2
reply

Required fields are marked *

There are so many suspects to Seo Dong Jae's kidnapping. I sure hope he is still alive.

I am curious to on the case with the former chief prosecutor. Looks like it will ruin a lot of the characters for good.

Too many questions and suspicions right now We are bound to get answers in the next episodes, right?

4
0
reply

Required fields are marked *

Call me a sadist, but I’m thoroughly enjoying the investigation into Dong-jae’s kidnapping - how it's playing out in the context of the prosecution-police turf war, and the way different people are responding to it. I loved how Yeo-jin and Shi-mok settled the workload issue so logically and easily between them, and the way YJ managed to get the prosecution to do their share without needing to gloat (unlike the Yongsan cops - but who can blame them for gloating?). Also loved the conversations between SM and Kang Won-chul, and between Director Shin and Choi Bit, which I felt really illuminated the complexities of what they have to do.

I don't really have an issue with Jang Gun's remarks about Yeo-jin not being one of them any more, because I think he is right: the council and now this case are pulling her further into the more exclusive parts of the system, and I'm sure her principles and loyalties will be tested in the remaining episodes.

8
3
reply

Required fields are marked *

i don't even think it's that....they trust each other so much. they make each other laugh. he did things for her, they all do, and they respect her. hsm noted that it sounds like she wants to go back to field work. he joked because he didn't want her to feel bad from their chief's joke. he wants her to be okay and not burden her when he hears two men on her team talking about her. he's supported her through it all even in s1 when he fucked up about the computer. just like with hsm, she has a rship with gun that works and is incredibly beneficial.

he knows her, he's always gonna know her, and hyj is the type to not let people go anyway. the one thing is like i've been saying theyre just going to continue to do what they want which is seek the truth. and as much as all their peers (hsm and hyj) they have a little respect for don't want to rock the boat, they will go along. their personalities have changed but who they truly are i do not believe will.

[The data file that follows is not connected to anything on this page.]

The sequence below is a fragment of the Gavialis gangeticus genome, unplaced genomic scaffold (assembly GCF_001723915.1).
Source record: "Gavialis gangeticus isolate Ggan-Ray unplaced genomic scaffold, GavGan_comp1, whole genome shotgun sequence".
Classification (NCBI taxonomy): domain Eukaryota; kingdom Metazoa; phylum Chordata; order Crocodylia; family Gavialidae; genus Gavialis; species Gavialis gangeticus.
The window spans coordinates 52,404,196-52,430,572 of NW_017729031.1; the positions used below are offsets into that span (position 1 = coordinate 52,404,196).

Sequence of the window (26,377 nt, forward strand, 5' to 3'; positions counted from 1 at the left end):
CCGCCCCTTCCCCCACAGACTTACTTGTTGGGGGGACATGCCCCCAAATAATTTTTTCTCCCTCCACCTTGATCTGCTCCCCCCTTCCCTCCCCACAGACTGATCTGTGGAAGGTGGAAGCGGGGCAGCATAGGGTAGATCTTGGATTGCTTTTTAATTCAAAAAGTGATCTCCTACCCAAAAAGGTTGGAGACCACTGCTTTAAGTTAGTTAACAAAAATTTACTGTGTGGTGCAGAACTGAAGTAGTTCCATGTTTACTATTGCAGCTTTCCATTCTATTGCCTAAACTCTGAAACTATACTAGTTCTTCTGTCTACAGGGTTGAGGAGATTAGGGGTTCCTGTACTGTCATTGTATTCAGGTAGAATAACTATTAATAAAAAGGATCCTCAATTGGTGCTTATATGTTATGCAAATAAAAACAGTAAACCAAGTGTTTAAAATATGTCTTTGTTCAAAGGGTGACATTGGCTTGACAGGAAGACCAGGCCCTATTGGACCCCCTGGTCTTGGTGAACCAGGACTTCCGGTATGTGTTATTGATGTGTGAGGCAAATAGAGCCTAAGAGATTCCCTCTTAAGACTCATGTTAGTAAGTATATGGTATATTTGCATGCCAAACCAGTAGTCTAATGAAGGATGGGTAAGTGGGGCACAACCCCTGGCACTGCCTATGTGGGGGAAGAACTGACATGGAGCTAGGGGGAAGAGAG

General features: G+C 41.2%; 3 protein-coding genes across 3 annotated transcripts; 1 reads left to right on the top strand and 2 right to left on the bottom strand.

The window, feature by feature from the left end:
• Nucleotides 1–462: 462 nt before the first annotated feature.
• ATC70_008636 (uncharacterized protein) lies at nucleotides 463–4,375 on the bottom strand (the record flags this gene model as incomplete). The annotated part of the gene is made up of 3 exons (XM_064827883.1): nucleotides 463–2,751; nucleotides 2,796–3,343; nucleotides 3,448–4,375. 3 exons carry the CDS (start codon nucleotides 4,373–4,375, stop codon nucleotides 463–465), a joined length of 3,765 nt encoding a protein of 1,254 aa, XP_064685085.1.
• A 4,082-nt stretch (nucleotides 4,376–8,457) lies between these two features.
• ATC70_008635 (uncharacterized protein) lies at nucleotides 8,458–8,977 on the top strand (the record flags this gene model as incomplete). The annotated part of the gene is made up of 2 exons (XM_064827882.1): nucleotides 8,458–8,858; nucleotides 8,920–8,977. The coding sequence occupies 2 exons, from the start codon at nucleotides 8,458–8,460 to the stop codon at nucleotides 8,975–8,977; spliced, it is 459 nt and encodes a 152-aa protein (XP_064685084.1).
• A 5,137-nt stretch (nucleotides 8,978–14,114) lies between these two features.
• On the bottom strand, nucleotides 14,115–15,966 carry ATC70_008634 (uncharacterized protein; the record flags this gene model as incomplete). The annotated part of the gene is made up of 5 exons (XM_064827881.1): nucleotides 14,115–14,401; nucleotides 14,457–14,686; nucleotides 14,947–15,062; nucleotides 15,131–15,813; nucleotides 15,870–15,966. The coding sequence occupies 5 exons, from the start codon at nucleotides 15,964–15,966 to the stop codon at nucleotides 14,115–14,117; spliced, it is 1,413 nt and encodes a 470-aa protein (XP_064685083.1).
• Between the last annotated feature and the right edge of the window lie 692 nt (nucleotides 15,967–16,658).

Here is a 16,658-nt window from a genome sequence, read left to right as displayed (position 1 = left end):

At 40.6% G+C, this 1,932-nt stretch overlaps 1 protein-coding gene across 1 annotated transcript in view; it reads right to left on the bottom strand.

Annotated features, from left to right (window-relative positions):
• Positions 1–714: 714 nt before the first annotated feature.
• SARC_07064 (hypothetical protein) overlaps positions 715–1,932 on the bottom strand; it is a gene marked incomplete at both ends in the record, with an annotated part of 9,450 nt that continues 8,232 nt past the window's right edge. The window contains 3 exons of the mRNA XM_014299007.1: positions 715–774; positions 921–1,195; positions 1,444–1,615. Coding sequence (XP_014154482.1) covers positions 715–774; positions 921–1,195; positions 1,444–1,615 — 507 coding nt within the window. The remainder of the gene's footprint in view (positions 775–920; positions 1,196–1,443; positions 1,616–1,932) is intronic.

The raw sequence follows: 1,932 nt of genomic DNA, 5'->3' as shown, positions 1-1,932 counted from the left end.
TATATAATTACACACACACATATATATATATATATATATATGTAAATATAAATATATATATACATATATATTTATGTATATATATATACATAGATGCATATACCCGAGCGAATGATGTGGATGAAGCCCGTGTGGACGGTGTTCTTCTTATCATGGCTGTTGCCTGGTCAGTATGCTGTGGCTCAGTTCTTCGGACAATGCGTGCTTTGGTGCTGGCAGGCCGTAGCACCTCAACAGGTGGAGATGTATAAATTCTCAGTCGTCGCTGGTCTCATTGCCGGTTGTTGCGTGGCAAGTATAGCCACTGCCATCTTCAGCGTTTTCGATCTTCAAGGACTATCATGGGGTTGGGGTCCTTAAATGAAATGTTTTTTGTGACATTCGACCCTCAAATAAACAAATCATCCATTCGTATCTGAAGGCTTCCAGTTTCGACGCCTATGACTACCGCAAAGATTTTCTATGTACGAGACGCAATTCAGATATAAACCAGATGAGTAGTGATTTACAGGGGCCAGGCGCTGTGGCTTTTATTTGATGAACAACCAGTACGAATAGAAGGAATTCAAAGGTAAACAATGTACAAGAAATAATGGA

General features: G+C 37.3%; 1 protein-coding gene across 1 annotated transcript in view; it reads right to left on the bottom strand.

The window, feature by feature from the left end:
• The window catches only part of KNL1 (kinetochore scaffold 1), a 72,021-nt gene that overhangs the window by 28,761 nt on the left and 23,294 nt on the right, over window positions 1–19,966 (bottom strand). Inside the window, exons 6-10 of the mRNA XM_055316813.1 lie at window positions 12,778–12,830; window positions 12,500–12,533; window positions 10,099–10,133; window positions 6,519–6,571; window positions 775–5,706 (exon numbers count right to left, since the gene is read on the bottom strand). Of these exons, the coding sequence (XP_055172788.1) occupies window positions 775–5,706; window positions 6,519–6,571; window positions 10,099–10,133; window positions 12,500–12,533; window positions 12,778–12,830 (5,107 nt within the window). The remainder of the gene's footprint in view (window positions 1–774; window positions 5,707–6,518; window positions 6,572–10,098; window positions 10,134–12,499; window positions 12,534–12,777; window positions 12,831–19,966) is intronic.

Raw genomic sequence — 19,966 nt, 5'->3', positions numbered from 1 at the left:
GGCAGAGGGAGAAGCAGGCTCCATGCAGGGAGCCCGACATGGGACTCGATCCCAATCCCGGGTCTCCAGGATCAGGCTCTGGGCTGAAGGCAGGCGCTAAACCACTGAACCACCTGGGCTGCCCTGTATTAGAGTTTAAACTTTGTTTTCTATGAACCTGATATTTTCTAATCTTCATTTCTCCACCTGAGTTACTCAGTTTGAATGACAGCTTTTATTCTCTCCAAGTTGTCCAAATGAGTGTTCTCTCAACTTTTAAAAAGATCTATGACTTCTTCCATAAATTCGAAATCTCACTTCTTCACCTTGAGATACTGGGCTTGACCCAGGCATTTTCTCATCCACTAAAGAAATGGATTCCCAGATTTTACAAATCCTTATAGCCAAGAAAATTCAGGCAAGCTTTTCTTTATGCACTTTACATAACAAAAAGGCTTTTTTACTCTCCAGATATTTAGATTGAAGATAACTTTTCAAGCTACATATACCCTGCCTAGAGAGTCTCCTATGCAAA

i mean idk i guess i see it differently but as much as he DIDNT want to implicate any police person and none of them do ever and all...of them....questioned the young one about questioning chief choi (even tho they are clearly uncomfortable) it isn't hostility. he sees the bureau is not actually a pleasant place for her to be but acknowledges it as a destination she could want. isn't that part of being a friend, to let go? considering the convo they have in ep 10, i think that solidifies it

i didnt think about that re: kwc and hsm and director shin and choi bit :O the former is more about not rocking the boat and correct me if i'm wrong but director shin knows the risks but said to go further with the case anyway right?

4
1
reply

Required fields are marked *

I am also on the same boat regarding Gun and YJ. His comment about her behaving like a leader was factual and didn't sound mean spirited to me. She did step up as a leader and Gun just acknowledged what we all saw.
Her entire team,including the team leader knows YJ has immense potential to rise up the ranks.last epsiode,when the station chief announced YJ as the leader of the case,Gun uncomfortably looked between her and TL Choi coz he knew how uncomfortable it'll get for the TL to work under her and how it might change the perceptions about his friend amongst the wider team. IMO, he wasn't questioning her change but being accepting that his friend has maybe outgrown their old team and is going places,whether she likes it or not.